Acropolis Gardens, a Queens co-op mired in allegations of corruption and self-dealing, is tearing itself apart Longtime property manager Steve Osman, whose company also manages 30 consulate embassies, is accused of misappropriating millions from the co-op
The Acropolis Gardens at 2168 35th Street in Queens and Steve Osman (Credit: Google Maps and iStock)
Refinancing old debt on a property is a routine measure. But shareholders of an Astoria complex fear another loan would be a means of covering up years of corruption at the long-troubled property.
Michael Leifer, who owns 70 of the 618 units at Acropolis Gardens, brought a derivative shareholder suit against the co-op board and longtime property manager Steve Osman, alleging that Osman had used the complex as his own personal piggy bank, misappropriating millions of dollars over the years. Further, Leifer claims that board members were complicit in those actions.
Now, shareholders are gearing up for the co-op’s first annual meeting in eight years. In that time, the debt on the property has more than quadrupled, public records show. And maintenance fees have risen more than 40 percent, the suit claims, amid years of resident complaints of poor conditions, including asbestos exposure and a months-long period without hot water.
“W上海千花网交友 e are paying more money a month, getting less in return and getting deeper in debt,” said Michael Solomon, another shareholder who has lived in the complex for 10 years and says he’s had ceiling leaks since 2015.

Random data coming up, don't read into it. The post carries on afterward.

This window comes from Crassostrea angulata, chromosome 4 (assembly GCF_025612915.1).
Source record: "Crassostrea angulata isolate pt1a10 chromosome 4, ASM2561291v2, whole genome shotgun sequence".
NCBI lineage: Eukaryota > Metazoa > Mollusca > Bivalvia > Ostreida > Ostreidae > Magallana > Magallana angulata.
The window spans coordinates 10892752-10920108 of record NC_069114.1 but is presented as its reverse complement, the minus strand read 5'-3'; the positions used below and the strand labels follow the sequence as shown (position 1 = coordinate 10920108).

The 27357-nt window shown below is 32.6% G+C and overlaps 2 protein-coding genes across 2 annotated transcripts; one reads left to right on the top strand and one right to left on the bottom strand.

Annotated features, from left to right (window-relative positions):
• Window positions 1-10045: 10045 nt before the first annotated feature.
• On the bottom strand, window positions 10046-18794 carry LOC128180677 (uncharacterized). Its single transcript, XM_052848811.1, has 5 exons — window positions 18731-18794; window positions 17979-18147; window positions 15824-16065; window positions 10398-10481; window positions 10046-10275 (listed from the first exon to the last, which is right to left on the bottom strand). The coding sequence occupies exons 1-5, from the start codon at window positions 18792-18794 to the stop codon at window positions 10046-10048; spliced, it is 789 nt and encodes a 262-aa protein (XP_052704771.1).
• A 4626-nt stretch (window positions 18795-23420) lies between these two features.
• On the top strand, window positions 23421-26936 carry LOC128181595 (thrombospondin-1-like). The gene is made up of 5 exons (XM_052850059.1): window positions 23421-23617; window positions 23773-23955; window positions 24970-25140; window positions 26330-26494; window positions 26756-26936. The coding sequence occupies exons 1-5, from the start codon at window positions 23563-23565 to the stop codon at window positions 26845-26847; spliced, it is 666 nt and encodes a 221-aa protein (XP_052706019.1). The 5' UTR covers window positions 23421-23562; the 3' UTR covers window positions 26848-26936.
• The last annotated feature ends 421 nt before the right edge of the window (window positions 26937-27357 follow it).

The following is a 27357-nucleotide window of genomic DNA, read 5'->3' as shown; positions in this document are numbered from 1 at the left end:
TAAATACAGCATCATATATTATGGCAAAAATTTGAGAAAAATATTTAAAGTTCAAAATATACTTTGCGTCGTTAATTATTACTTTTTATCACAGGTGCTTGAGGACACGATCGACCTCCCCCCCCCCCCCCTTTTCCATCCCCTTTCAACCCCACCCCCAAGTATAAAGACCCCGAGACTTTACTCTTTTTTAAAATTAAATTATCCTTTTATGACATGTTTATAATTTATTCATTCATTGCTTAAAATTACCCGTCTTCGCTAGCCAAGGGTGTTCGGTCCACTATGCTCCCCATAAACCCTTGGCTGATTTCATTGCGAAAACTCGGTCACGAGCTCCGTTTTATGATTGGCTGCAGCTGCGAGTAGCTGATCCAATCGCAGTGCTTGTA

The annual shareholders meeting, scheduled for Nov. 19, comes after a Wells Fargo managed-trust moved to foreclose on the property after a loan repayment bounced in July. A Wells Fargo-recommended receiver was appointed last month to audit the co-op’s financials, and take over its property management.
But in a move that would replace the court-appointed receiver, the current board members are seeking to refinance yet again, with a $52 million loan provided by a private lender at a 9 percent interest rate, more than double the current rate, according to court filings.
“They want to get the receiver out, because [the board] don’t want a forensic accountant to come in and uncover all the fraud,” said Stephen Meister, Leifer’s attorney.
Wells Fargo said it does not have a decision making role in the foreclosure because it serves as a trustee. The institution instead directed questions to its special servicer, Rialto Capital Advisors, which also declined to comment.
Leifer — who does not currently hold a seat on the co-op board — filed a motion in federal court this month seeking to block the board from securing the new loan. As the shareholders’ meeting approaches, more than 70 members have signed letters in support of holding board election.
Payments called into question
The allegations against Osman, whose firm Metropolitan Pacific Properties has managed the complex since 1995, range from funneling payments to his family members to misdirecting funds from the board to o[……]